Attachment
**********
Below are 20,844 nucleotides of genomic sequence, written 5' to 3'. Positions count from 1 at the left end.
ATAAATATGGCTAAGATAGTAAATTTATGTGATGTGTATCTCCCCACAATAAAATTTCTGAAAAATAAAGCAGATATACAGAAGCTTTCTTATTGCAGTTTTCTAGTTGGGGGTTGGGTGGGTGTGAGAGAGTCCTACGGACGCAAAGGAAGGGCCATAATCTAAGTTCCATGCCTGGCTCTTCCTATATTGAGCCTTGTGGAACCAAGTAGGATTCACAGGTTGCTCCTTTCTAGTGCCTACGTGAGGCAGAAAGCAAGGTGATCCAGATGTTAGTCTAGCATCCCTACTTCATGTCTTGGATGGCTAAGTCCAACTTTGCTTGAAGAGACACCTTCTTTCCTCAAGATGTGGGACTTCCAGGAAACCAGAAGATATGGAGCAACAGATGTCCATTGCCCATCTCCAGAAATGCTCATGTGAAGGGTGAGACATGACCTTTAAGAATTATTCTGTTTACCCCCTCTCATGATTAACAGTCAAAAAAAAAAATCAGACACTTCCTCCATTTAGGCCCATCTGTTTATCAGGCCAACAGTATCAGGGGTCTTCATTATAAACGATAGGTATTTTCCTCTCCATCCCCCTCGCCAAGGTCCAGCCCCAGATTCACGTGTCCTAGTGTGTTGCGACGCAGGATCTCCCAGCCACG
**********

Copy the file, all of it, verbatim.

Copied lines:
Below are 20,844 nucleotides of genomic sequence, written 5' to 3'. Positions count from 1 at the left end.
ATAAATATGGCTAAGATAGTAAATTTATGTGATGTGTATCTCCCCACAATAAAATTTCTGAAAAATAAAGCAGATATACAGAAGCTTTCTTATTGCAGTTTTCTAGTTGGGGGTTGGGTGGGTGTGAGAGAGTCCTACGGACGCAAAGGAAGGGCCATAATCTAAGTTCCATGCCTGGCTCTTCCTATATTGAGCCTTGTGGAACCAAGTAGGATTCACAGGTTGCTCCTTTCTAGTGCCTACGTGAGGCAGAAAGCAAGGTGATCCAGATGTTAGTCTAGCATCCCTACTTCATGTCTTGGATGGCTAAGTCCAACTTTGCTTGAAGAGACACCTTCTTTCCTCAAGATGTGGGACTTCCAGGAAACCAGAAGATATGGAGCAACAGATGTCCATTGCCCATCTCCAGAAATGCTCATGTGAAGGGTGAGACATGACCTTTAAGAATTATTCTGTTTACCCCCTCTCATGATTAACAGTCAAAAAAAAAAATCAGACACTTCCTCCATTTAGGCCCATCTGTTTATCAGGCCAACAGTATCAGGGGTCTTCATTATAAACGATAGGTATTTTCCTCTCCATCCCCCTCGCCAAGGTCCAGCCCCAGATTCACGTGTCCTAGTGTGTTGCGACGCAGGATCTCCCAGCCACG